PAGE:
Most women feel relief and happiness after having an abortion, study finds

A new study from the University of California San Francisco analyzed women's emotions after abortions and found that the majority felt a sense of relief. (Photo: Getty Images)
A new study from the University of California San Francisco analyzed women's emotions after abortions and found that the majority felt a sense of relief. (Photo: Getty Images)

It’s a commonly held belief among anti-abortion advocates that women who choose to terminate a pregnancy are likely to suffer from depression, anxiety and regret. But a new study from researchers at the University of California San Francisco (UCSF) suggests this narrative may be flawed.

Published in the journal Social Science and Medicine, the study originated with UCSF’s research group, Advancing New Standards in Reproductive Health (ANSIRH), a branch of the university that aims to unpack the “complex issues” surrounding women’s reproductive health.

For this particular project, the researchers used data from the Turnaway Study, a large-scale survey of 1,000 women from abortion clinics nationwide, zeroing in on the emotions women reported feeling in the aftermath of their abortion. All 667 women — hailing from 20 different states — were asked to share their emotions one week after terminating their pregnancy, then again every six months for a total of five years.

Immediately after their abortions, over 95 percent of women said they had made the right decision — a number that increased to 99 percent at the five-year mark.

Aside from extremely low levels of regret, few women expressed additional negative feelings, such as anger, guilt or sadness. One week after the abortion, 51 percent of women reported feeling mostly positive emotions (relief and happiness), while another 20 percent reported feeling few negative emotions or none at all. After five years, 84 percent of women reported experiencing either all positive emotions or no emotions, while just six percent of those polled reported primarily negative emotions.

Overall, the researchers found that high-intensity emotions about the decision to terminate — even negative ones — sharply declined over time. More than half of the respondents, for example, reported that making the decision to get an abortion was “very or somewhat difficult.” This group reported higher levels of negative emotions immediately after the procedure than those who did not find the decision difficult. But over the course of five years, this same group showed a sharp decline in negative emotions, eventually paralleling the positive emotions of women who more easily chose that path.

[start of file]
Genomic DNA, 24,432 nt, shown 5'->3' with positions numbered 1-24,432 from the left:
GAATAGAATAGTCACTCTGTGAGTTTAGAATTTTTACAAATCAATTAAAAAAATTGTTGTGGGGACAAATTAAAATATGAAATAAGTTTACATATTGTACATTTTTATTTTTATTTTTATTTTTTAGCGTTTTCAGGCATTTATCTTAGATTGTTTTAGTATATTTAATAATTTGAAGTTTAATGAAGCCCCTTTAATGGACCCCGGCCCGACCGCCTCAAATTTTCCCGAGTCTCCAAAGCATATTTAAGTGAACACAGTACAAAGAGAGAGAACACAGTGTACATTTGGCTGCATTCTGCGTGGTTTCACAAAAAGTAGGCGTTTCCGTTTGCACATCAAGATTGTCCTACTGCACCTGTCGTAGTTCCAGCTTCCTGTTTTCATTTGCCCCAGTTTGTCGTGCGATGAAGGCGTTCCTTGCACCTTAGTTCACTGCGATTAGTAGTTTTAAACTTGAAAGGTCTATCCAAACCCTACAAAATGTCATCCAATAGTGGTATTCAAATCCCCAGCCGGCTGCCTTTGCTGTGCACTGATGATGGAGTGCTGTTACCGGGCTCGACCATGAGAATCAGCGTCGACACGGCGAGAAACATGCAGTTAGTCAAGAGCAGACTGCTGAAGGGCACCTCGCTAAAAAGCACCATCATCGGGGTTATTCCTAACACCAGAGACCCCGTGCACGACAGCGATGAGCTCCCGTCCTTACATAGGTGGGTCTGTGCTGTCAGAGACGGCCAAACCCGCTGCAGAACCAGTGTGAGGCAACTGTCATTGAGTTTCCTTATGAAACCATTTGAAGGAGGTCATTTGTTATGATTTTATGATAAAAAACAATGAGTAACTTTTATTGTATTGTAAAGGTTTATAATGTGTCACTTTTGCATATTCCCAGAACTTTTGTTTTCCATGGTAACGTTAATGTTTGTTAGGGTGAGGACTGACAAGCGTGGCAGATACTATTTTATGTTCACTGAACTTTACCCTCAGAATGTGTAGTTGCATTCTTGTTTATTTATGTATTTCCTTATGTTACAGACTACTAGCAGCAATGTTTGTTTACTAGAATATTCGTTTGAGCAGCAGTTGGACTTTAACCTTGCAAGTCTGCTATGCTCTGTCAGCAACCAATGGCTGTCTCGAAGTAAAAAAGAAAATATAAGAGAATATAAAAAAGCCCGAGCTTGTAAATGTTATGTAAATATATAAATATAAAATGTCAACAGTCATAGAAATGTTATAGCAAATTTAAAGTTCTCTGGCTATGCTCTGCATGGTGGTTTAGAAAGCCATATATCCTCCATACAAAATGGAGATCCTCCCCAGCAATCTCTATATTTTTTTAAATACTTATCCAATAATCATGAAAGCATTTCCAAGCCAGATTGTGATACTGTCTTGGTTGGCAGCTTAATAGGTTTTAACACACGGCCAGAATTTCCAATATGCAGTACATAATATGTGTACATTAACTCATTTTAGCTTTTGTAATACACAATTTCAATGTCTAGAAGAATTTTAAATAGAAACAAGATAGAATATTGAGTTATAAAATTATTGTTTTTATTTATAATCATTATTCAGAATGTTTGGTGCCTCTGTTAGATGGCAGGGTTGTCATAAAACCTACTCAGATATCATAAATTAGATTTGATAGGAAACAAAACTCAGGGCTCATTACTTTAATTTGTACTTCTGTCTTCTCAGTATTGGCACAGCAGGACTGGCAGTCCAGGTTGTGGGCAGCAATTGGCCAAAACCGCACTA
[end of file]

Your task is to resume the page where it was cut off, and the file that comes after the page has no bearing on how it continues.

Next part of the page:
"Even if they had difficulty making the decision initially, or if they felt their community would not approve, our research shows that the overwhelming majority of women who obtain abortions continue to believe it was the right decision," Corinne Rocca, PhD, lead author of the study and associate professor at UCSF’s department of obstetrics, gynecology and reproductive sciences, said in a statement. "This debunks the idea that most women suffer emotionally from having an abortion."

The research aligns with earlier studies on the topic, which similarly have found either little or “no evidence” that abortions fuel mental health issues. One study, published in 2013, analyzed women who either terminated their pregnancy at or near the gestational age limit — meaning how far along the pregnancy is — or were denied an abortion because of advanced gestational age. (Most abortions in the U.S. are performed before 21 weeks).

Those who were denied an abortion reported higher levels of regret and anger than the group who went through with the abortion, and lower levels of relief and happiness. Overall, 95 percent of the women who ended up terminating their pregnancy said it was the right decision.

In the aftermath of the new study, advocates on both sides of the debate are weighing in on the results.

Olivia Gans Turner, director of American Victims of Abortion, disputes the findings, saying that the research doesn’t extend far enough. “The study seems to indicate that after five years we don't have any problems so that makes it's OK — if you can just hang in there it'll be OK,” Turner tells Yahoo Lifestyle. “The reality is we don't often see individuals seeking assistance or connection for 10 years or more.”

President of the anti-abortion group Concerned Women for America, Penny Nance, agrees, saying she has anecdotal evidence that disputes the idea that most women are relieved. “This is completely contrary to what those recovering from abortion tell us,” Nance tells Yahoo Lifestyle, adding that the organization recently put out a podcast about women who regret having their abortions — which she says is meant to help others.

Pro-choice groups, however, are backing the research — suggesting that it’s more reason for women to have control of their rights. “Ultimately, no one can know the best decision for a woman without walking in her shoes,” a spokesperson for NARAL Pro-Choice America tells Yahoo Lifestyle. “What this study reinforces is that women, not politicians with extreme agendas, should be making these critical decisions.”

Planned Parenthood Action, the political advocacy arm of Planned Parenthood, seems to agree. In tweet posted on Monday, the group wrote: “These new study results confirm what we already knew: politicians must stay OUT of the exam room.”

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